Before appearing on screen, a film goes through many stages of production: Pitching an idea, writing a screenplay, shooting and editing—and these are just the basics!
During TUMO’s three levels of filmmaking workshops, students experience the whole filmmaking process and learn the skills and tasks associated with the core members of a production crew. Whether the film project is a documentary, feature-length narrative or short production, filmmaking is almost always a team effort. For this reason, according to workshop leader Shoghik Hakobyan, a key skill for students to master in filmmaking is teamwork and the ability to work in a highly collaborative environment. Workshop leader Kami Lebaredean adds: “Filmmaking is a very group-oriented exercise and, in order to have a good result, the communication within the production team needs to be a stone one.”
In this level, film theory and production are introduced to students. They learn the “language” of cinema through film screenings and discussions comparing different directors and auteurs. Students learn how to work with a camera and how to translate their vision into storyboards. They learn how to use Adobe Premiere video editing software, with which they experience editing small scenes they will have had the chance to shoot. Upon successful completion of the course, students have a complete understanding of the entire film production process and have learned the basics of handling film equipment and using editing software. This is workshop leader Kami’s favorite level: “The first level is when the students really discover something new. You get to draw attention to something that they have never experienced before. Here’s where they know what they can actually do, and they even start doing that!”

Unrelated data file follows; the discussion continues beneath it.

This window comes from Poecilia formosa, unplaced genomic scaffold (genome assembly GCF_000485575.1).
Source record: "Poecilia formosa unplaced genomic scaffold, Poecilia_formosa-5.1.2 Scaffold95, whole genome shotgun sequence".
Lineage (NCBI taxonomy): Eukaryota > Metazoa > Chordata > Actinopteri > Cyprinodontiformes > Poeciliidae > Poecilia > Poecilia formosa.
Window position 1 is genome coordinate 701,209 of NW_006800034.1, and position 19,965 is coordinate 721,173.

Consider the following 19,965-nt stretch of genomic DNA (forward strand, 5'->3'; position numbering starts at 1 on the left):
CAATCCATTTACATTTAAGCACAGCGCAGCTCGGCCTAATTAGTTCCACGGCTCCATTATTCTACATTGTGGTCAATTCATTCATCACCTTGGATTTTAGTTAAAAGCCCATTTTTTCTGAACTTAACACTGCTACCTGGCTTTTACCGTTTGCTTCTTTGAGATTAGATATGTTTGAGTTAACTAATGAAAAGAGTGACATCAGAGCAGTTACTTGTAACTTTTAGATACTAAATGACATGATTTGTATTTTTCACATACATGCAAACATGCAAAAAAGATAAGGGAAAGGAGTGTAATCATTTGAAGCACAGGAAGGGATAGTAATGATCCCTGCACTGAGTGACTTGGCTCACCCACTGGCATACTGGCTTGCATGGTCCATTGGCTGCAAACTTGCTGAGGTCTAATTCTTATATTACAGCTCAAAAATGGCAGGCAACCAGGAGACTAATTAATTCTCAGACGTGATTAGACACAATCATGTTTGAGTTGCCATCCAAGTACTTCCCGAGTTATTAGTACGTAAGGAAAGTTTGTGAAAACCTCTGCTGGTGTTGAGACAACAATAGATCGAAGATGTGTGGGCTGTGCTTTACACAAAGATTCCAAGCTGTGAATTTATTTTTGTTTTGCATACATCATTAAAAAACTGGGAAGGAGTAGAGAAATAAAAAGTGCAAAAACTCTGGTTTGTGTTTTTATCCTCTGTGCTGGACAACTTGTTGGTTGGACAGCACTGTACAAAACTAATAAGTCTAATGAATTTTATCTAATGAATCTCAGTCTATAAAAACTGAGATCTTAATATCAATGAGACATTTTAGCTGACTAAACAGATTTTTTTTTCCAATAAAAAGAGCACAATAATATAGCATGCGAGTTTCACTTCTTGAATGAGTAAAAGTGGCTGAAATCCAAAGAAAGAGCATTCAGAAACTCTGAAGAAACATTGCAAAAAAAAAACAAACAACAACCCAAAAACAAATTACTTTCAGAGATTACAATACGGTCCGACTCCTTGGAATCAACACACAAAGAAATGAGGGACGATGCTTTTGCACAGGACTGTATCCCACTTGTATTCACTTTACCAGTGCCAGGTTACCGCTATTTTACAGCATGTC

Students in the second level of filmmaking will develop an understanding of film rhythm and tempo. While working in groups, they’ll have a chance to direct short scenes, utilizing various camera angles and advanced editing techniques. Based on scripts written in the framework of another TUMO focus area, creative writing, a full scene with dialogue is shot, through which students get acquainted with sound and dialogue editing techniques. Scripts will vary depending on the students’ ideas. In this level, students not only have to master the tasks of camera operating, directing and editing, but also gain some acting experience! What’s important is to have fun. Our newest workshop leader, David Nerkararyan adds, “At the workshop, we have students that are 12 and those that are 20 years old. This age gap helps them to communicate and learn from each other.”
By now, students have gained a lot of experience working in teams and mastering the sophisticated art of collaboration. In the final filmmaking level, teens have a chance to work solo on developing their own film ideas. While studying the interplay between visuals, sound, music and pacing to unlock a film’s emotional and narrative potential, students work individually to create a short documentary film focusing on a specific subject or theme of their choosing. This phase is largely practical and involves working on location, be it at the zoo or at a museum. Students’ imaginations are the limit!
“Even if students go on to choose a profession unrelated to the film industry,” says workshop leader Lusine Papoyan, “developing the ability to tell a good story, and distinguish a good film from a poorly executed one, is an important part of one’s education.”
Students’ work developing their abilities as filmmakers does not stop after completing all three filmmaking levels. In parallel with the core focus areas, TUMO organizes learning labs where leading professionals from around the world work with students to develop and improve their professional skills. See you on set!